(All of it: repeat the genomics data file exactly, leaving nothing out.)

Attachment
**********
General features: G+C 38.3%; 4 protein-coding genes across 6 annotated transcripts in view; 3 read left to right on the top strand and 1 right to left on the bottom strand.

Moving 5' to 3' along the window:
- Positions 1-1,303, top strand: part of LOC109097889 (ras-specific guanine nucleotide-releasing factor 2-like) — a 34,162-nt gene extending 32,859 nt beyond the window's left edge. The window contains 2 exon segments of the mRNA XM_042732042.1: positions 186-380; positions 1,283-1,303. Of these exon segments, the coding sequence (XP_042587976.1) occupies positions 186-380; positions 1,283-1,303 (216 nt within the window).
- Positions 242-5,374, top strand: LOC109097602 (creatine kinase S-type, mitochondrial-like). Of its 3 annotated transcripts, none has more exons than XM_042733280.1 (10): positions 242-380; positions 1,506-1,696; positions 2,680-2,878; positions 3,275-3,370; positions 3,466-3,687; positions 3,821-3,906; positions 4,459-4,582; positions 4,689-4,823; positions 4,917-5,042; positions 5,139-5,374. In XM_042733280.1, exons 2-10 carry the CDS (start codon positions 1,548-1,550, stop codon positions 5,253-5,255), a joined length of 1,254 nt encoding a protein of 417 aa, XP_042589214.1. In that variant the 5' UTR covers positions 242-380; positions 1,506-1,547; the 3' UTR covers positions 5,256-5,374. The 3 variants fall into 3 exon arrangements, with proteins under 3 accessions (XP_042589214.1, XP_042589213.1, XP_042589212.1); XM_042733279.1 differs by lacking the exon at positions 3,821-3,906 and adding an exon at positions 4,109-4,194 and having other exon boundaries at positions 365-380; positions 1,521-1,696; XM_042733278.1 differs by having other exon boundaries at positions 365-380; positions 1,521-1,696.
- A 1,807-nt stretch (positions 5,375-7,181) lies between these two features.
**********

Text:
General features: G+C 38.3%; 4 protein-coding genes across 6 annotated transcripts in view; 3 read left to right on the top strand and 1 right to left on the bottom strand.

Moving 5' to 3' along the window:
- Positions 1-1,303, top strand: part of LOC109097889 (ras-specific guanine nucleotide-releasing factor 2-like) — a 34,162-nt gene extending 32,859 nt beyond the window's left edge. The window contains 2 exon segments of the mRNA XM_042732042.1: positions 186-380; positions 1,283-1,303. Of these exon segments, the coding sequence (XP_042587976.1) occupies positions 186-380; positions 1,283-1,303 (216 nt within the window).
- Positions 242-5,374, top strand: LOC109097602 (creatine kinase S-type, mitochondrial-like). Of its 3 annotated transcripts, none has more exons than XM_042733280.1 (10): positions 242-380; positions 1,506-1,696; positions 2,680-2,878; positions 3,275-3,370; positions 3,466-3,687; positions 3,821-3,906; positions 4,459-4,582; positions 4,689-4,823; positions 4,917-5,042; positions 5,139-5,374. In XM_042733280.1, exons 2-10 carry the CDS (start codon positions 1,548-1,550, stop codon positions 5,253-5,255), a joined length of 1,254 nt encoding a protein of 417 aa, XP_042589214.1. In that variant the 5' UTR covers positions 242-380; positions 1,506-1,547; the 3' UTR covers positions 5,256-5,374. The 3 variants fall into 3 exon arrangements, with proteins under 3 accessions (XP_042589214.1, XP_042589213.1, XP_042589212.1); XM_042733279.1 differs by lacking the exon at positions 3,821-3,906 and adding an exon at positions 4,109-4,194 and having other exon boundaries at positions 365-380; positions 1,521-1,696; XM_042733278.1 differs by having other exon boundaries at positions 365-380; positions 1,521-1,696.
- A 1,807-nt stretch (positions 5,375-7,181) lies between these two features.